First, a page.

Shortly following news reports alleging that copies of the Koran were desecrated at Guantanamo Bay, American officials at the highest level were quick to note that it is government policy to ensure that the Muslim holy books are treated with "utmost care" and "respect." During a White House press briefing on May 17, 2005, spokesman Scott McClellan discussed how the allegations were being "exploited" and "used to incite violence" in the Muslim world.
In Saudi Arabia, members of the royal family, leading religious figures, and members of the state-controlled press spoke out on this issue. Some called for American soldiers to be tried by Shari’a, or Islamic law - implying a possible death sentence.
Saudi Arabia's Ministry of Foreign Affairs issued a press release that was posted on the website of the Saudi Embassy in Washington, D.C., on May 12. It stated: "The Kingdom urges the concerned United States authorities to launch a prompt investigation into these allegations. If these allegations proved true, it would be necessary to hold those responsible accountable for their actions and deter any repetition of such actions which are offensive to the Muslim community worldwide."
In a Friday sermon broadcasted live on May 20 on Saudi TV from Islam's holiest site, the Al-Haram Mosque in Mecca, Saudi Arabia's highest-ranking government-appointed cleric, Sheik Abd Al-Rahman Sudais, responded to the allegations. "We are demanding that the transgressors who erred and performed this despicable act be interrogated and that the heaviest and the most preventive punishments be imposed on them," he said. It should be noted that Sheikh Al-Sudais planned to visit North America in May 2004, but Canadian members of Parliament initiated a debate that barred him from entering the country after reading MEMRI-translated quotations from sermons in which he supported jihad against the West, and criticized America and Jews.
A report on May 22 in the Saudi Gazette elaborated on how some Saudis wanted to retaliate. The report stated that 18 Saudi scholars demanded that those involved in the alleged desecration of the Koran be tried by an Islamic court. The scholars also demanded the revival of a Saudi boycott of American products and for all Saudis detained at Guantanamo to be released. According to one report in Al-Jazeerah.info on May 15, "Insulting the Koran or the Prophet Mohammed is regarded as blasphemy and punishable by death in Saudi Arabia."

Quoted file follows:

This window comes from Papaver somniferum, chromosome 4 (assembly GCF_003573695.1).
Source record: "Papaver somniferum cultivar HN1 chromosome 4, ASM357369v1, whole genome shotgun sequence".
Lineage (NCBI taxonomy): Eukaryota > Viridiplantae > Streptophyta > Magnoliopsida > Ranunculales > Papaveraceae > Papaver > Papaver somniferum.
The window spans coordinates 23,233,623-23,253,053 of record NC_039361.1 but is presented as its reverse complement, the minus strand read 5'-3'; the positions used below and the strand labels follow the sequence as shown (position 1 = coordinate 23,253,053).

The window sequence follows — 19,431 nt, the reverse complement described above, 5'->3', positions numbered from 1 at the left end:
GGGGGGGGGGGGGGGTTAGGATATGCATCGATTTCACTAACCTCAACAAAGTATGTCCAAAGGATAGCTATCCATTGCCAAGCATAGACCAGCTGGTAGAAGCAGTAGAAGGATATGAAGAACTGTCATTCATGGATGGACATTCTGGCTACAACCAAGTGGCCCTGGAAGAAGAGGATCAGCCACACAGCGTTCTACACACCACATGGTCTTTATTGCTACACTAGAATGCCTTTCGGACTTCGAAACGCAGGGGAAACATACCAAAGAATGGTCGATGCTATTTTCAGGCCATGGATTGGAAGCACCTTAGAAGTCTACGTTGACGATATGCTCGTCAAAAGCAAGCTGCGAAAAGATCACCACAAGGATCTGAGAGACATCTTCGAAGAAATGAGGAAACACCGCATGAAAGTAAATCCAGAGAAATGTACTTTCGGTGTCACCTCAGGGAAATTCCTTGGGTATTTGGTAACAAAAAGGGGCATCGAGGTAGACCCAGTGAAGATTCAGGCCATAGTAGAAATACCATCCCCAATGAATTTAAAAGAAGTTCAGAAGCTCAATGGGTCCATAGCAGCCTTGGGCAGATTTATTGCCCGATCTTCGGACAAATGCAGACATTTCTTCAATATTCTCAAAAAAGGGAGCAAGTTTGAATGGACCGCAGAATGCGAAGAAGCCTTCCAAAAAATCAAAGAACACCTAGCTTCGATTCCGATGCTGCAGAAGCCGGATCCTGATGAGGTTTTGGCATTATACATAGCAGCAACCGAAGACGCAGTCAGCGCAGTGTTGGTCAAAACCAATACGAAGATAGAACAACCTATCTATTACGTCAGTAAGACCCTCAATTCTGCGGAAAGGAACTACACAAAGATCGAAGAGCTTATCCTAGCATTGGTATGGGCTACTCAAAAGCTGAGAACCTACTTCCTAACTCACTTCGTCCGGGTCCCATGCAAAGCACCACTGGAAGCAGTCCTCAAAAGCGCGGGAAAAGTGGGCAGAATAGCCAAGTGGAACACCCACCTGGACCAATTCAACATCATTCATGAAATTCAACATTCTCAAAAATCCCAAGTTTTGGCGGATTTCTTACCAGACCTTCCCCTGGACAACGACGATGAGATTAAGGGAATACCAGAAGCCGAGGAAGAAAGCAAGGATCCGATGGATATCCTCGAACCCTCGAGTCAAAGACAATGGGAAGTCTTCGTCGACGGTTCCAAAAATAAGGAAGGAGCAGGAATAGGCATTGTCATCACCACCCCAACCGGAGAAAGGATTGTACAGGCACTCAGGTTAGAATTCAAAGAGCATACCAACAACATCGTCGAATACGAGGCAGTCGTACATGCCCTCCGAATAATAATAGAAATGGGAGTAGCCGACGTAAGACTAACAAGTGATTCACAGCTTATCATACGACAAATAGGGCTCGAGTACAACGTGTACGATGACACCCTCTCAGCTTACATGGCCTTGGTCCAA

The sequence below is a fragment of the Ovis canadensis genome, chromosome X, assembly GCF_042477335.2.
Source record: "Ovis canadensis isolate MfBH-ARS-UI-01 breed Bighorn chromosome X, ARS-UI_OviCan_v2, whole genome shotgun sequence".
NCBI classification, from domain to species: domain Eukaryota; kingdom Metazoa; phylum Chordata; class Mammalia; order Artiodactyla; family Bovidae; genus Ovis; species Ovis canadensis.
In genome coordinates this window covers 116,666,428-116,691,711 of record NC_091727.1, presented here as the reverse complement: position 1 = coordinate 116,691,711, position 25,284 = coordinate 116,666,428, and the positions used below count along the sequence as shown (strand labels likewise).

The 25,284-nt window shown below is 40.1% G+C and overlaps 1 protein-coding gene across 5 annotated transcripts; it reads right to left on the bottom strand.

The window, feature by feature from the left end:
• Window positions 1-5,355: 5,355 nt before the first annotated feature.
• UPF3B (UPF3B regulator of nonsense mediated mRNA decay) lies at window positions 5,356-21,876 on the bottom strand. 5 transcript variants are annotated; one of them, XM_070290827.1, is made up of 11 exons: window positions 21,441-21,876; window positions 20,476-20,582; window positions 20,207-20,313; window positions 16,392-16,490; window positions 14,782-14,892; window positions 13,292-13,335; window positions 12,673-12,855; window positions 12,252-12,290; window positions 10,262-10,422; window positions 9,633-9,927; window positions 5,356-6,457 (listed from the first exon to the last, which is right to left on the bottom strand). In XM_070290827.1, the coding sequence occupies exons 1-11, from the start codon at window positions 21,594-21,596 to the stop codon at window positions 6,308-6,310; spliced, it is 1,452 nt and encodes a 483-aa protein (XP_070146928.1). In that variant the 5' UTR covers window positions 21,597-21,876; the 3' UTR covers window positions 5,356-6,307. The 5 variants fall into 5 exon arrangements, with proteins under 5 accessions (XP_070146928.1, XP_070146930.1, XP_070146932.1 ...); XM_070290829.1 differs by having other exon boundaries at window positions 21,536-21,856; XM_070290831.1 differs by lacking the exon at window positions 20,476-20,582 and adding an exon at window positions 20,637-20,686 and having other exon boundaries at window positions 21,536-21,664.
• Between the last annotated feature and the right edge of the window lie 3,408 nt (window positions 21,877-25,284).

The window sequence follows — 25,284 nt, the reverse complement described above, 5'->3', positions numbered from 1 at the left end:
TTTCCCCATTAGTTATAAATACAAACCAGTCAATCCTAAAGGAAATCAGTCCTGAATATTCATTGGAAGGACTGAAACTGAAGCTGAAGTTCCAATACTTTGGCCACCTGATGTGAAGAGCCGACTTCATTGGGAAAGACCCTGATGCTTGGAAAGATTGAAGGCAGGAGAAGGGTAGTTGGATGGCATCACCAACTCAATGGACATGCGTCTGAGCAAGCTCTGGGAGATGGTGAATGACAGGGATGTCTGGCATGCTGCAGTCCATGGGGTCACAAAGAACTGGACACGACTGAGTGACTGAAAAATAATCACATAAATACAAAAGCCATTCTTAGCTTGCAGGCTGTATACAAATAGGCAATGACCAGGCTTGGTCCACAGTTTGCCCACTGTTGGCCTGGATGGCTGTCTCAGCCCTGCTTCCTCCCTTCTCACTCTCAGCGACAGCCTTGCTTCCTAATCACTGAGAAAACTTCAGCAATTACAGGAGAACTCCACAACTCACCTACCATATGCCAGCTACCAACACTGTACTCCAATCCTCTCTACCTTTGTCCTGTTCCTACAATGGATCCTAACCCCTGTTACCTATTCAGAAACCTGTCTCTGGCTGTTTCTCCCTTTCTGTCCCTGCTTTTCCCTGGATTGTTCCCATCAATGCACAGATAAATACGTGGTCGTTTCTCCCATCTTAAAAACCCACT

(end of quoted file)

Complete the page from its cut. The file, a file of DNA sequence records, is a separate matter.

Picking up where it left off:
"Americans Interested in Koran After Abuse Scandal" headlined a June 21 article in the Saudi Gazette. The report said that the Council on American-Islamic Relations offered free copies of the Koran to Americans so that they can learn about Islam. The report added, "one copy was being requested almost every minute," and quoted the head of CAIR, Nihad Awad, as saying Americans want to better understand Islam.
As well, the lawyers for the 158 Saudi detainees at Guantanamo were quoted as saying that the Koran debacle could benefit their clients and could lead to their release.
The Saudi press was particularly critical. On May 20, Al-Watan cited historical "crimes" by America in Japan and Vietnam to suggest the Koran episode was only the latest in a long series of crimes – and that more should be expected. The article went on to suggest that America could make up for the Koran desecration if it were to "handover the criminal perpetrator to justice and let him stand in a cage similar to those built on Guantanamo."
With the debate surrounding the alleged desecration of the Koran at Guantanamo, it is easy to forget that those being held at the detention center are terrorists. If one were to believe the rhetoric coming from Saudi Arabia, its citizens held there are completely innocent and just happened to be in the wrong place at the wrong time. But as we learned on September 11, 2001, this is not the case.